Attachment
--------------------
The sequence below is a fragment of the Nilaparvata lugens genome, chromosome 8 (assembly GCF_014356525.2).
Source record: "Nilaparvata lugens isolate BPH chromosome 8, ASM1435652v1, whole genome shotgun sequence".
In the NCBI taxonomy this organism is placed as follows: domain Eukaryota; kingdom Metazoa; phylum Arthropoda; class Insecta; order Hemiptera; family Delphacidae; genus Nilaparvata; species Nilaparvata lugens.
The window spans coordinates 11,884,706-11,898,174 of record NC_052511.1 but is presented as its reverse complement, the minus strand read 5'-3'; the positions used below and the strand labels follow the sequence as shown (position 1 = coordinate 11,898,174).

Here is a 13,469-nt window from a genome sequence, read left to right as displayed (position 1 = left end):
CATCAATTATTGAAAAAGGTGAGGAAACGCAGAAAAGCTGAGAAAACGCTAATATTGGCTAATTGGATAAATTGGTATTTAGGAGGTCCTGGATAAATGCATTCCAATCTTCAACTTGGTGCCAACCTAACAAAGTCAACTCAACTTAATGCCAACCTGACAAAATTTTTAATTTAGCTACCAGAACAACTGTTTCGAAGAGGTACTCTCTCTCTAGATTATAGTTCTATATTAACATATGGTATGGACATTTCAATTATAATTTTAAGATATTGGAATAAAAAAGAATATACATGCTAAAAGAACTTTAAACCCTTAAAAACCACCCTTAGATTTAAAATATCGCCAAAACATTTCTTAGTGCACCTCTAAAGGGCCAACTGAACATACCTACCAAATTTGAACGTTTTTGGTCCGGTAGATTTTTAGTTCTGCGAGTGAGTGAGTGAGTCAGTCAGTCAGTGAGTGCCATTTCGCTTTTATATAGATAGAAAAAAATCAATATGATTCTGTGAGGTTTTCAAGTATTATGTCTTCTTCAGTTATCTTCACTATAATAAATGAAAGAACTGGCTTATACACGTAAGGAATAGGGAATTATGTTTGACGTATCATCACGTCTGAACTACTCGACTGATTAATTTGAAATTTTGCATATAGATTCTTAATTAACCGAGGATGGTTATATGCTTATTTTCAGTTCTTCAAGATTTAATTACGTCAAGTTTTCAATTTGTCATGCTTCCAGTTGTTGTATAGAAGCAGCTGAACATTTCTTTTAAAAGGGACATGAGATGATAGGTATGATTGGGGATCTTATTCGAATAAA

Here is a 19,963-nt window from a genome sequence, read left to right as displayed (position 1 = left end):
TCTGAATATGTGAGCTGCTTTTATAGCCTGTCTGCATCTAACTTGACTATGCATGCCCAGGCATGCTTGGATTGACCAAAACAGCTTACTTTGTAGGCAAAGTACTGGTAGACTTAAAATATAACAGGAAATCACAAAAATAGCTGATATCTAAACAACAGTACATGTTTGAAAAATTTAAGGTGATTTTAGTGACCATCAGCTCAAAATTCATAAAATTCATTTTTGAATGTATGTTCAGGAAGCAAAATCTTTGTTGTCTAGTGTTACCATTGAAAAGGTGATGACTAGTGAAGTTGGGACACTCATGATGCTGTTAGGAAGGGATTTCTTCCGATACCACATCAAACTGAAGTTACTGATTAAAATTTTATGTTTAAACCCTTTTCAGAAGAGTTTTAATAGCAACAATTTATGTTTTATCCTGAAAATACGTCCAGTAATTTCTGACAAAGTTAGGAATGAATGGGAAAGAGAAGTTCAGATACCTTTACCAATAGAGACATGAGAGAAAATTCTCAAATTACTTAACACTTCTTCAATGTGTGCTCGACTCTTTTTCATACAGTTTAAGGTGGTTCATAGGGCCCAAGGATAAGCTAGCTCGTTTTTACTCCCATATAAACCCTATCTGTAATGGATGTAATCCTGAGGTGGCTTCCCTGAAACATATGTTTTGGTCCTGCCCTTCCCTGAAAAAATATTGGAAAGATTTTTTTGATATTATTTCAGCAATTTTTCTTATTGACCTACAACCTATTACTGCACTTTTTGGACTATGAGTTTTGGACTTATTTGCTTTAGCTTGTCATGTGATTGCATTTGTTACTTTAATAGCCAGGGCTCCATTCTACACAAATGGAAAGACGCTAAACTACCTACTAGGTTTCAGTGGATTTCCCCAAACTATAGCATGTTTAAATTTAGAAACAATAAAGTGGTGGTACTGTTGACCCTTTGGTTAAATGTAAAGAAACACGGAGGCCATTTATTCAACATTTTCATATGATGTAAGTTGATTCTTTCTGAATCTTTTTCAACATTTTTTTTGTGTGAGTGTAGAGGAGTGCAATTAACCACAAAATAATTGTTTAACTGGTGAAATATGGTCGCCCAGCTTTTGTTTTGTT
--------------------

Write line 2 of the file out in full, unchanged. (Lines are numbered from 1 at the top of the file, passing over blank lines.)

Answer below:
Source record: "Nilaparvata lugens isolate BPH chromosome 8, ASM1435652v1, whole genome shotgun sequence".